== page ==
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NEW INDIA ASS. CO. LTD. V. ASHA RANI & ORS  RD-SC 515 (3 December 2002)
C.A. Nos. 5433-5444/2001, 5386-5410/2001, 5418- 5427/2001, 1697/1999, 16793-96/1996, 6237/1997, 272-277/1999, 3843/2000, 5223/2000, 4458/1999, 229/1999, 5451-52/2001, 5445-50 & 50A/2001, 5453- 56/2001, 5428-32/2001, 5417/2001, 5411-16/2001, Civil Appeal Nos. 8013, 8014 & 8018/2002 (C.A.No.8013,8014 & 8018/2002 Arising out of SLP (C) Nos.12040, 12369 & 13159 of 2002.) S.B. SINHA, J :
Leave granted in Special Leave Petitions.
Though I respectfully agree with the judgment and order proposed to be delivered by My Lord, the Chief Justice of India; having regard to the importance of the questions involved in the matter, I would like to add a few words of mine.
It is not in dispute that in this batch of appeals, the cause of action in each case arose prior to coming into force of 1994 Amendment in the Motor Vehicles Act, 1988, and, thus, the effect thereof would have no bearing in the instant case.
The controversy in the instant case centres round the changes effected in the Motor Vehicles Act, 1988 vis--vis the Motor Vehicles Act, 1939. As would appear from the discussions made hereinafter a goods vehicle was required to be compulsorily covered by insurance policy in terms of 1939 Act but was not so required in terms of 1988 Act.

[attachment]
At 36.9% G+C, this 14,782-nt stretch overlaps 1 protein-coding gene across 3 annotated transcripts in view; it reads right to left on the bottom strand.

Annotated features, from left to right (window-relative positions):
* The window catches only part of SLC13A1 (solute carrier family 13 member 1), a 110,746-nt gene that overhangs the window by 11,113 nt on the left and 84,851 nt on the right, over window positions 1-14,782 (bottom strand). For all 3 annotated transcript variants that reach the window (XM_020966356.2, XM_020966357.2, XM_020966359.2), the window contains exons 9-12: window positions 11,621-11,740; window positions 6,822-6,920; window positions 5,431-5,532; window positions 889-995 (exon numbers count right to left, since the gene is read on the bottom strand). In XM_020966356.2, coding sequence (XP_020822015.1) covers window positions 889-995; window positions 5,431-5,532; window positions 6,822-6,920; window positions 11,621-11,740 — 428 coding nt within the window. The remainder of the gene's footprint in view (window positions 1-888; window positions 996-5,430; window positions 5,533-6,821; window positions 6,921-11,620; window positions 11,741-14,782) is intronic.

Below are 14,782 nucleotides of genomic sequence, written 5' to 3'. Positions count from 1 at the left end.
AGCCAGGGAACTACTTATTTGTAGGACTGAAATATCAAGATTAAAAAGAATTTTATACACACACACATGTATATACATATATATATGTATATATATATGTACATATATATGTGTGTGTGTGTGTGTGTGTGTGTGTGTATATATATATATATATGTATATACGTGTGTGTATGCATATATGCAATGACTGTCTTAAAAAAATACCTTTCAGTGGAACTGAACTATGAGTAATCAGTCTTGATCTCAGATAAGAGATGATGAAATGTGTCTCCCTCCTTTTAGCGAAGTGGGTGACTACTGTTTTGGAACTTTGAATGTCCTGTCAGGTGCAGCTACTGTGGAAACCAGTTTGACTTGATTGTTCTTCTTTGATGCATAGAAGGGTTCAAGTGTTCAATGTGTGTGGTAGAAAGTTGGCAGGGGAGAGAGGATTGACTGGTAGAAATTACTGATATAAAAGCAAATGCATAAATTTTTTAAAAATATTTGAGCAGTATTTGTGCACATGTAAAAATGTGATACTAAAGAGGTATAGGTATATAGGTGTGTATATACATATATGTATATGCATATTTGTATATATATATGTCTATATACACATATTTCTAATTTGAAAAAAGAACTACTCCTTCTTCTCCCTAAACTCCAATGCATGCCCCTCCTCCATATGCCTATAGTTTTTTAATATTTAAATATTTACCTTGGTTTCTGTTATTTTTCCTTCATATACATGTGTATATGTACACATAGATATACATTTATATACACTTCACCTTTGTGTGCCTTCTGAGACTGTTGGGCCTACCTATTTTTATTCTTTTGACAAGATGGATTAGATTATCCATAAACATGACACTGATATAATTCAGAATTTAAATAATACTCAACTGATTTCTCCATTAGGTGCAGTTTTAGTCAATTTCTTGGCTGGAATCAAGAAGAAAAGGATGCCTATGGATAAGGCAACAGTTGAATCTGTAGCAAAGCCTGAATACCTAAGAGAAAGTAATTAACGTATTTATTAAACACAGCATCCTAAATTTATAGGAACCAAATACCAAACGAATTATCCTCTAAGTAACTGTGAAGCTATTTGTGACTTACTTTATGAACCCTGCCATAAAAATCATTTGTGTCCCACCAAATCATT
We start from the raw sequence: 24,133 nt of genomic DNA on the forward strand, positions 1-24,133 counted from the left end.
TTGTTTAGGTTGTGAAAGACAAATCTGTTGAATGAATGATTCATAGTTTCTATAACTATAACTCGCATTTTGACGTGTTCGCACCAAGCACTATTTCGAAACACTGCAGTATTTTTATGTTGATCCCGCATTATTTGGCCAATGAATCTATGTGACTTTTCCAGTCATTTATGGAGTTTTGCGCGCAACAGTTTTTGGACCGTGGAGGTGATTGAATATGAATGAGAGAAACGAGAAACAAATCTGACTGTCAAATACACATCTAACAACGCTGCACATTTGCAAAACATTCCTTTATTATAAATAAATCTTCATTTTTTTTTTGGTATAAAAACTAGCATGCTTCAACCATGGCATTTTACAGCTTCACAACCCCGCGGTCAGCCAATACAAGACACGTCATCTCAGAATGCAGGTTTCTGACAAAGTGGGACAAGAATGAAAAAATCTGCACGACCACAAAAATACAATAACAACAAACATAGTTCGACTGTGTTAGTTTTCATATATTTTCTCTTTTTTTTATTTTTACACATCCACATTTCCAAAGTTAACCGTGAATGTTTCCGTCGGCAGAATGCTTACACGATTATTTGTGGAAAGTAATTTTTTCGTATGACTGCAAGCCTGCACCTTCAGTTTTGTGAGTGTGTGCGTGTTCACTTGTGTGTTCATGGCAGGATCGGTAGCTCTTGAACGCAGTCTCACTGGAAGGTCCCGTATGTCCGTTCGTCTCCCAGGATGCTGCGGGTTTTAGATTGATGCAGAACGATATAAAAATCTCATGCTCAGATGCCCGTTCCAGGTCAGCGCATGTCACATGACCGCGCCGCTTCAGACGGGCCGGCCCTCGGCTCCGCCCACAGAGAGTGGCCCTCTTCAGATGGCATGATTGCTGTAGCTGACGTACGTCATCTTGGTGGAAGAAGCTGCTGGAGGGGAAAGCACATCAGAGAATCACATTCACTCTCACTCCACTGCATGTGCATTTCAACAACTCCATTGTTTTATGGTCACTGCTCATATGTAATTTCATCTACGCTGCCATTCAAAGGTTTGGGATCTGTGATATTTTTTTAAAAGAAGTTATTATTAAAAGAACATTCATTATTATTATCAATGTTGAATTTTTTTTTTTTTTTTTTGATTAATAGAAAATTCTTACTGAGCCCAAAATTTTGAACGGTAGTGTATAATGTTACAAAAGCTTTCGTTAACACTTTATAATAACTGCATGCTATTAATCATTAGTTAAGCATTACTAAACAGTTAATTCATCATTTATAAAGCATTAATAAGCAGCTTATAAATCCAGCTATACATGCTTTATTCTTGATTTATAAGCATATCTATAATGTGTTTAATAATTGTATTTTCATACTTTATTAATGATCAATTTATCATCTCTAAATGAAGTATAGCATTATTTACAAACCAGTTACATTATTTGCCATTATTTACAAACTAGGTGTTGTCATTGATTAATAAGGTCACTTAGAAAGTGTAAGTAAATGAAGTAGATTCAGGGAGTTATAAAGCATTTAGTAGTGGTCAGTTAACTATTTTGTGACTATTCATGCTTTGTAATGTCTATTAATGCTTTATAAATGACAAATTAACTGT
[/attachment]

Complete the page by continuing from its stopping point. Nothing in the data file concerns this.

Before adverting to the pointed issue, we may notice the definitions of "goods vehicles", "public service vehicle" and "stage carriage" and "transport vehicle" occurring in Sections 2(8), 2(25), 2(29) and 2(33) of 1939 Act, which are as under :- "2(8) "goods vehicle" means any motor vehicle constructed or adopted for use for the carriage of goods, or any motor vehicle not so constructed or adapted when used for the carriage of goods solely or in addition to passengers;" "2(25) "public service vehicle" means any motor vehicle used or adapted to be used for the carriage of passengers for hire or reward, and includes a motor cab, contract carriage, and stage carriage;" "2(29) "stage carriage" means a motor vehicle carrying or adapted to carry more than six persons excluding the driver which carries passengers for hire or reward at separate fares paid by or for individual passengers, either for the whole journey or for stages of the journey;" "2(33) "transport vehicle" means a public service vehicle or a goods vehicle;" Sections 2(14), 2(35), 2(40) and 2(47) of 1988 Act define "goods carriage", "public service vehicle", "stage carriage" and "transport vehicle" in the following terms :- "2(14) "good carriage" any motor vehicle constructed or adapted for use solely for the carriage of goods, or any motor vehicle not so constructed or adapted when used for the carriage of goods;" "2(35) "public service vehicle" means any motor vehicle used or adapted to be used for the carriage of passengers for hire or reward, and includes a maxicab, a motorcab, contract carriage, and stage carriage;" "2(40) "stage carriage" means a motor vehicle constructed or adapted to carry more than six passengers excluding the driver for hire or reward at separate fares paid by or for individual passengers, either for the whole journey or for stages of the journey;" "2(47) "transport vehicle" means a public service vehicle, a goods carriage, an educational institution bus or a private service vehicle;" The changes effected in the respective terminologies in the 1988 Act have a bearing on the question involved in these appeals.